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Gairloch in North-West Ross-Shire
Part I.—Records and Traditions of Gairloch
Chapter VII.—The M'Leods of Gairloch

IT is difficult to tell how the M'Leods came to Gairloch. It is not impossible that their claim to it may have dated back to the times of the Norse Vikings, from one of whom, tradition says, the M'Leods were descended. There were two clans of M'Leod,—the Siol Torquil, and the Siol Tormod,—perfectly distinct and independent of each other, though said to have sprung from one common progenitor named Leod. It was a branch of the Siol Torquil who took possession of Gairloch.

Donald, Lord of the Isles, who about 1410 laid claim to the earldom of Ross in right of his wife (Part I., chap, i.), was the son of John Macdonald of Islay, first lord of the Isles. John claimed the islands of Skye and the Lews under a grant by Edward Balliol. When John made his peace with King David in 1344 he retained the Lews. From this time the Siol Torquil held the Lews as vassals of the house of Islay. It seems highly probable that Gairloch, Loch Broom, Coigeach, and Assynt, being the adjacent parts of the mainland, were at first similarly held by the Siol Torquil, a branch of whom called the Siol Mhic Ghille Challum also acquired the island of Raasay.. In this case their original claim to Gairloch would be derived either from the first lord of the Isles, or his son Donald, Lord of the Isles and Earl of Ross. On no other theory can the sway of the M'Leods in Gairloch be accounted for consistently with the history of the times, unless indeed it was purely the result of "vaulting ambition."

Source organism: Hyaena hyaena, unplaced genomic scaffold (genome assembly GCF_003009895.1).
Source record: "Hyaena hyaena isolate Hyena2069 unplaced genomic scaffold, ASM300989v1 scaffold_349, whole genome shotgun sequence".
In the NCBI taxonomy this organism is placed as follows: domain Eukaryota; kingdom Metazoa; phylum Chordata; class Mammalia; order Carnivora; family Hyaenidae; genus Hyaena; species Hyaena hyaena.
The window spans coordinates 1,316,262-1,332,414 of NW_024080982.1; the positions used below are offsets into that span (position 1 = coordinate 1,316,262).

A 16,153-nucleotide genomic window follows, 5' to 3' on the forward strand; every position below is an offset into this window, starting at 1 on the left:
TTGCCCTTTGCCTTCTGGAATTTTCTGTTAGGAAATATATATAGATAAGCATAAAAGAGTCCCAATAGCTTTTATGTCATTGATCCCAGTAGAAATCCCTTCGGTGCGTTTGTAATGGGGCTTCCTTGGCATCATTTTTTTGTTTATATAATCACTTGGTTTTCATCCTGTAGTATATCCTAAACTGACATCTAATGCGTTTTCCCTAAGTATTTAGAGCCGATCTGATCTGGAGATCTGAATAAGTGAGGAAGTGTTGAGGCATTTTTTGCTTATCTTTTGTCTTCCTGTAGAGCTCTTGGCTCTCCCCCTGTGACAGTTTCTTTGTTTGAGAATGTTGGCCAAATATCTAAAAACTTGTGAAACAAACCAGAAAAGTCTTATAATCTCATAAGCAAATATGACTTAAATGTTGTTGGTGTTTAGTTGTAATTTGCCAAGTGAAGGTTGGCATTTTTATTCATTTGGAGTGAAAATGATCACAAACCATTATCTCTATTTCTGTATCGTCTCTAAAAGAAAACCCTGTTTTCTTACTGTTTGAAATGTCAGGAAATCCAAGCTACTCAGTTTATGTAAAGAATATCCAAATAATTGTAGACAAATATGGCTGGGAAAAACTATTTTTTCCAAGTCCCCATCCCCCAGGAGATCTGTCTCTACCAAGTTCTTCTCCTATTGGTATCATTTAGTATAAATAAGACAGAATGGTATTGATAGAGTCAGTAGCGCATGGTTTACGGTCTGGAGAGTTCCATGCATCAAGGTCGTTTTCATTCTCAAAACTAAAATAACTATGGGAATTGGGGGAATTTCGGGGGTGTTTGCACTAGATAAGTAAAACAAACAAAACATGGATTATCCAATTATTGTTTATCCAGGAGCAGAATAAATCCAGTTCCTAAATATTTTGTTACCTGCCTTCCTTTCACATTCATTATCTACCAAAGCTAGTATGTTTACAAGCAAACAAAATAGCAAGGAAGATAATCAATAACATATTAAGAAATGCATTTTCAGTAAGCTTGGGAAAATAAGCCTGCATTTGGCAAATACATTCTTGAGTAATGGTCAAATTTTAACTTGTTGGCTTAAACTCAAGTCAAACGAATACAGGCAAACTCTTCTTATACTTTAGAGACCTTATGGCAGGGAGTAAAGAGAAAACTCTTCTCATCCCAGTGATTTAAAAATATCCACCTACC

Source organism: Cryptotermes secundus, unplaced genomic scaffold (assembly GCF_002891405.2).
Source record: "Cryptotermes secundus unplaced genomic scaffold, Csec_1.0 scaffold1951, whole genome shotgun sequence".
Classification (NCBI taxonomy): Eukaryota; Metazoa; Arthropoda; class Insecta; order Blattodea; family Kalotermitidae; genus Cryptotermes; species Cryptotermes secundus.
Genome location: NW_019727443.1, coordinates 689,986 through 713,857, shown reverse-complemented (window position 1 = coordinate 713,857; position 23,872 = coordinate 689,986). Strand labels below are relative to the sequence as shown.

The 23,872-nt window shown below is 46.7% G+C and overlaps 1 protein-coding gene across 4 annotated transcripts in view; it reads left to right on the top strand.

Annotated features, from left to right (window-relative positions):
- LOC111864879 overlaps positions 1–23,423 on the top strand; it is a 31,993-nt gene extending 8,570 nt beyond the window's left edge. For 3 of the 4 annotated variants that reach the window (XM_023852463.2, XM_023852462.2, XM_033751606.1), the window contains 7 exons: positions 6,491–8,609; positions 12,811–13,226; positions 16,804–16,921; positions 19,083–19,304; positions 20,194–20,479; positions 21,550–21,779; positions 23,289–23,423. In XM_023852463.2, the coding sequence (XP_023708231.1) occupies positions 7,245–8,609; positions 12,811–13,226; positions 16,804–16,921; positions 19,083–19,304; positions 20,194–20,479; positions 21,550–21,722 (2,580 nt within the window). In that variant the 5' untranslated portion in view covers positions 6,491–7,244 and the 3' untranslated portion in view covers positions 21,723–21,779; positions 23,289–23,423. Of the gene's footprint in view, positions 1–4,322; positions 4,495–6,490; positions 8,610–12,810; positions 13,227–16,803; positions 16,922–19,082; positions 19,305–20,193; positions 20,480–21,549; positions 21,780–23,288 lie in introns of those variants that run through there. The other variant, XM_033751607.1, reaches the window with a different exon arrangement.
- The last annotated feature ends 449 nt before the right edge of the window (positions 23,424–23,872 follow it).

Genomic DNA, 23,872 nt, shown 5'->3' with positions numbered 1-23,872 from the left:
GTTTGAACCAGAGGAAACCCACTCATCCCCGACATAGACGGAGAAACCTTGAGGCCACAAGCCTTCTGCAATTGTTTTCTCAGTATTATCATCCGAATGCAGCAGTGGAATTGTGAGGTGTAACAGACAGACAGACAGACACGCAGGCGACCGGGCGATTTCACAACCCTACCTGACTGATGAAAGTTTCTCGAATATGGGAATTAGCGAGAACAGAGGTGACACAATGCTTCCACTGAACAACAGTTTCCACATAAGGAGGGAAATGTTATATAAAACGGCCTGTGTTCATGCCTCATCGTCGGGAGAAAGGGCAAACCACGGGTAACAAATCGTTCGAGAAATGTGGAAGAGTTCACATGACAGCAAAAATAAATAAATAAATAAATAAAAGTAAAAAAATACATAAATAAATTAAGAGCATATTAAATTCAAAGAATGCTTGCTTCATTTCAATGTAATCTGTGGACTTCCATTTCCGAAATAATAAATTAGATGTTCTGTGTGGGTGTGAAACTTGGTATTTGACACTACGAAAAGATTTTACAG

However this may have been, a branch of the Siol Mhic Ghille Challum soon made good an independent claim to Gairloch. Oddly enough a family feud was the commencement, as another was the ending fifty years later, of their legal title to Gairloch. In 1430 King James I. granted "to Nele Nelesoun, for his homage and service in the capture of his deceased brother Thomas Nelesoun, a rebel, the lands of Gerloch and others in the earldoms of Ross and Sutherland and sheriffdom of Innernys."

On this grant Neil, the son of Neil M'Leod, no doubt took steps to enforce his claim to Gairloch, and to subdue the MacBeaths, most of whom he drove from the country. He is said to have captured their three strongholds,—Eilean Grudidh, the Loch Tollie island, and the Gairloch Dun. It is in the time of the M'Leods that we first hear of the Tigh Dige (ditch house), situated in a field below where Flowerdale House now stands. It was a "black house," built of turf, roofed with divots (large thin turfs), and surrounded by a moat or ditch.

The M'Leods also had another stronghold in Gairloch, between Port Henderson and Opinan, the site of which is still called Uamh nam Freiceadain, and which was the last fortress they held in Gairloch.